According to a UN-Habitat report, an estimated $3-4 billion is needed every year to tackle the worldwide shortage of affordable housing.

The report titled “Unlocking the Potential of Cities: Financing Sustainable Urban Development” stated that land values are very high and suitable land is in short supply.

It stated, “It is estimated that 28.25 million new housing units per year will be required to address the housing shortage. To meet the targets set by SDG11, the world needs to invest about $3tn to $4tn a year to achieve adequate housing for all.

“In addition, a substantial amount of funds will be needed for maintenance and improvement of the existing housing stock.”

According to the report, owing to rapid urbanisation, the gap in investments is growing, and social and demographic changes are leading to a greater demand for housing.

“People are living longer, and choosing to marry later, and in recent years, there has been a rise in the number of single-parent families. The result is an ever-larger number of smaller households, all requiring accommodation. However, building new, affordable homes in urban areas is difficult. Land values are very high and suitable land is in short supply.

“Increase in costs of construction, labour shortages, commodity price including, supply chain bottlenecks also contribute to the difficulty for the provision of affordable housing.”

UN-Habitat estimated that about 830 million people were living in slums in the world, and considering another 2 billion additional urban population by 2030, about 3 billion people, or 40 per cent of the world’s population in 2030, would need new housing.

It added, “According to a study of 130 countries by Pew Research Centre in 2020, the average household size in the world is 4.9 persons, while it is 6.9 persons in Sub-Sahara Africa, 6.2 persons in the Middle East and North Africa, and 5 persons in Asia Pacific, and 4.6 persons in Latin America and Caribbean, 3.3 persons in North America.

“3.1 persons in Europe, 565 million new housing units will be needed. If this number is broken down on an annual basis for the period 2011 to 2030, 28.25 million housing units per year will be required. This estimate means that 77,397 housing units per day or 3,234 per hour, will need to be built.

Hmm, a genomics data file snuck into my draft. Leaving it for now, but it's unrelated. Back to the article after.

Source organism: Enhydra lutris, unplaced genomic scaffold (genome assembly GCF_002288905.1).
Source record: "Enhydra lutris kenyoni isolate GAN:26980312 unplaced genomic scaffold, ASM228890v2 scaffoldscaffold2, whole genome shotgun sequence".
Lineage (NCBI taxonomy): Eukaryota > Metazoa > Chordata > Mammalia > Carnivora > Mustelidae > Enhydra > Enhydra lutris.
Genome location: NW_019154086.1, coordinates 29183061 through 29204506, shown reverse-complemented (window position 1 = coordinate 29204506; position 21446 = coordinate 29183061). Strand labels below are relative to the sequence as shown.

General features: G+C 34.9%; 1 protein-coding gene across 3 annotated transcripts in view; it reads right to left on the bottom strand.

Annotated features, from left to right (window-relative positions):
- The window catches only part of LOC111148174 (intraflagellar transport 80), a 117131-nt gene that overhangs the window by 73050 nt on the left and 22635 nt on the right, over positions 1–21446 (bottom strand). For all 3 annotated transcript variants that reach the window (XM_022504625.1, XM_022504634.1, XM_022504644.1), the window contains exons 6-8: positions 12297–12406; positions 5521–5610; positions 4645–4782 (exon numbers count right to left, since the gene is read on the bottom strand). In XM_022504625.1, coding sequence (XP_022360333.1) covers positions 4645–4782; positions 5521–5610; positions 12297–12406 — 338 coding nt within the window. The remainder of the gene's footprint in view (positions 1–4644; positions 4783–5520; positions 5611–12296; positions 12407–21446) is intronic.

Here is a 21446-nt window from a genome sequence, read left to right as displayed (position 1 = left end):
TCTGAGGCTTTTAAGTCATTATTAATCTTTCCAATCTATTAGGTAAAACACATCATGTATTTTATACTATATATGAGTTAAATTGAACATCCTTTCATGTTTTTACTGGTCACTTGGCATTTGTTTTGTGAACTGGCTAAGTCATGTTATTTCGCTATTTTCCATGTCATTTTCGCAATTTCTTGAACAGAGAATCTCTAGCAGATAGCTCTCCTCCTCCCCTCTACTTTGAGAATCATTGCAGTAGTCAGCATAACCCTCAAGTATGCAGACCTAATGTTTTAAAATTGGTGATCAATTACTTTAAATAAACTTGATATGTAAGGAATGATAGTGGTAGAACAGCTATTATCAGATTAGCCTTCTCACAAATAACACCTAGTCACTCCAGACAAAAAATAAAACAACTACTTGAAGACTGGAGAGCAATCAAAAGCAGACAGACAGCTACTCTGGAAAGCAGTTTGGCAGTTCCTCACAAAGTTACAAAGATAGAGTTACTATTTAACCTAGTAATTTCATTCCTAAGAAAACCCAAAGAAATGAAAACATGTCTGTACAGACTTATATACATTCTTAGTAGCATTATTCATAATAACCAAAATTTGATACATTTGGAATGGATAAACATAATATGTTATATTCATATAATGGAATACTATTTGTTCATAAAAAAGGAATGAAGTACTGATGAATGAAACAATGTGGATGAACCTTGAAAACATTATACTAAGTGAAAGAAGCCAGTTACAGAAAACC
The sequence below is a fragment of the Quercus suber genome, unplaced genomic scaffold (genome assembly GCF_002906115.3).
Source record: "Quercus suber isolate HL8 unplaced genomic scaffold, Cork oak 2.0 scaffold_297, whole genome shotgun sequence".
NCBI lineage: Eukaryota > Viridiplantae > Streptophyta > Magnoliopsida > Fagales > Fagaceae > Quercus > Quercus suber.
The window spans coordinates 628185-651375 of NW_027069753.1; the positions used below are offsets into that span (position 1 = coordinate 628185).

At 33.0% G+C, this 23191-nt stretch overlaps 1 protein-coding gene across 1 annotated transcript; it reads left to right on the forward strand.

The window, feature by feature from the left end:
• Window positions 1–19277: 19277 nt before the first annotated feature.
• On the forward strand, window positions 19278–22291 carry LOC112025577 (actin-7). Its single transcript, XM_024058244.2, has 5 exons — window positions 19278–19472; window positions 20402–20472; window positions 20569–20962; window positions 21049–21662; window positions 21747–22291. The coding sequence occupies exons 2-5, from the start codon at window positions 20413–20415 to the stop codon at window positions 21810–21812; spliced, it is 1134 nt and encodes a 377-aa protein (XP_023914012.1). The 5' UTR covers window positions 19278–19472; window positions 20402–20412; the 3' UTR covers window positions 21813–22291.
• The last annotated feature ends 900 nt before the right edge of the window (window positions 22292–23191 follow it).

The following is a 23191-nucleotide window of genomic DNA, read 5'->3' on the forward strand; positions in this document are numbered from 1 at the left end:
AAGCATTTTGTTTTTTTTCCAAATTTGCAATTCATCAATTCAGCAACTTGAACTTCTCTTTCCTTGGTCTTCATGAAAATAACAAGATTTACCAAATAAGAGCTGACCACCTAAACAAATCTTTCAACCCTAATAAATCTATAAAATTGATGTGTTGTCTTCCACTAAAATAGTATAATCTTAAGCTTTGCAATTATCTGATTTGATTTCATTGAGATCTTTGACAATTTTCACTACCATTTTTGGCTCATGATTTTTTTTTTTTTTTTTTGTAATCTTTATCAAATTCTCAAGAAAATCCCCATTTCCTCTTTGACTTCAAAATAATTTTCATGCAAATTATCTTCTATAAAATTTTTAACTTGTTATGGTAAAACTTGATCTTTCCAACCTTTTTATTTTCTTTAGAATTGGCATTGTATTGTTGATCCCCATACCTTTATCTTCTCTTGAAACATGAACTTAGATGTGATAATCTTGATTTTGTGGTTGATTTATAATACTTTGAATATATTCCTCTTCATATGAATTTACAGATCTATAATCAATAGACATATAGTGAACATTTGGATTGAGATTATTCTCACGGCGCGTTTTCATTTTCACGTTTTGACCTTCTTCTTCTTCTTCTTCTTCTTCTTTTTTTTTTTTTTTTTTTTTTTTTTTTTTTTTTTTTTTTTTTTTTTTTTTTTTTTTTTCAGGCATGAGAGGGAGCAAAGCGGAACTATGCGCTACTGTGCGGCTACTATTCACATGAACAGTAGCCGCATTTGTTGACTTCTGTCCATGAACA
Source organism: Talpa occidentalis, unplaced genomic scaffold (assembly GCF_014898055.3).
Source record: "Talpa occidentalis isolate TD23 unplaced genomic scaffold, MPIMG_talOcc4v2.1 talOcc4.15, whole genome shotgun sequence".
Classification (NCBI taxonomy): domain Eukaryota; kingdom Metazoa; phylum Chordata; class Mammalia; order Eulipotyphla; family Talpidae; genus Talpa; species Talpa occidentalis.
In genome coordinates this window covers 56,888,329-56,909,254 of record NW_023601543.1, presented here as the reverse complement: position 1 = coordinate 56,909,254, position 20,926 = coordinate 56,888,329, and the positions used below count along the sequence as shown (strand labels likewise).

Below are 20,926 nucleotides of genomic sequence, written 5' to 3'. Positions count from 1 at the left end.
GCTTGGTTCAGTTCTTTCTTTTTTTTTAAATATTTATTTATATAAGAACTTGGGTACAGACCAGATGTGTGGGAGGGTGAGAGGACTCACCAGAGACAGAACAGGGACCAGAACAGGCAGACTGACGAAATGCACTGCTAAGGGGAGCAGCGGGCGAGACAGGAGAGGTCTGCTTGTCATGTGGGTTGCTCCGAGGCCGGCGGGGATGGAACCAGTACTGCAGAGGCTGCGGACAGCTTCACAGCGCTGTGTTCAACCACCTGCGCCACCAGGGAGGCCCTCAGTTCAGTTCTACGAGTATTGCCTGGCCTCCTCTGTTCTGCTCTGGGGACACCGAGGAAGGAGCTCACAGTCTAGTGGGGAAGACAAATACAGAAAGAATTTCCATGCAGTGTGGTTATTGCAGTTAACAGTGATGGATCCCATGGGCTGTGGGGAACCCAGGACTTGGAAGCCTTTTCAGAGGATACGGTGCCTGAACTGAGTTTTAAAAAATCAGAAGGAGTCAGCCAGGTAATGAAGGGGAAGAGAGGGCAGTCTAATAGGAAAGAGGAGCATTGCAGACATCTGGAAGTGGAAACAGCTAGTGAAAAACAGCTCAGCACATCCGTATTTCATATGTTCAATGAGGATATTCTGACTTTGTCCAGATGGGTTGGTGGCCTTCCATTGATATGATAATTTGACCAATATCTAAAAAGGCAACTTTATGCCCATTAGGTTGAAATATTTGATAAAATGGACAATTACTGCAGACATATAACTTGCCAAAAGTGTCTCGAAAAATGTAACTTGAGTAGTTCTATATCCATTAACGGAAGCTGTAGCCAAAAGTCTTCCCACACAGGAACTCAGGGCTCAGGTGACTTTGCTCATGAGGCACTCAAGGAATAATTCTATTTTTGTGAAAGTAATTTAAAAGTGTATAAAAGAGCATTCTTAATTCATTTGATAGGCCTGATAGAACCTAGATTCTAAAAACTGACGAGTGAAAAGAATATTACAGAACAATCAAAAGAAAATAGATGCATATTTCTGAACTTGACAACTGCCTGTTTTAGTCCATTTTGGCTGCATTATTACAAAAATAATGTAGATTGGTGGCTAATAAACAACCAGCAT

“As the cost-of-living crisis in the global north and the expansion of informal settlements in the global south indicate, cities are hard-pressed when raising adequate financial investments to meet this singular challenge. They are also constrained by urban poverty and a lack of adequate financial resources at the city level in many developing countries.”

The report further stated that there was a huge gap in infrastructural investment, adding that it was not just in developing countries but throughout the world, including the most developed countries.

It added, “According to the United Nations Department of Economic and Social Affairs’ estimate, the global infrastructure investment gap is $1.1tn to $1.5tn in developing countries. The infrastructure investment gap is around $180bn a year for the Asia Pacific region, $24bn a year for Latin America, and more than $93bn a year for Africa.”

For fragile African states, the report disclosed that more than 37 per cent of GDP needed to be invested in infrastructure.

It stated, “Organisation for Economic Co-operation and Development estimates that the global need for infrastructure investment ranges from USD30tn to $40tn in the next two decades.

“The infrastructure challenge facing the developing world is particularly severe. A large proportion of the population lacks access to basic infrastructure.

“The World Bank estimates that 1.1 billion people live without safe water supply, 1.6 billion people without electricity, 2.4 billion people without sanitation services, and more than 1 billion people do not have access to basic roads.”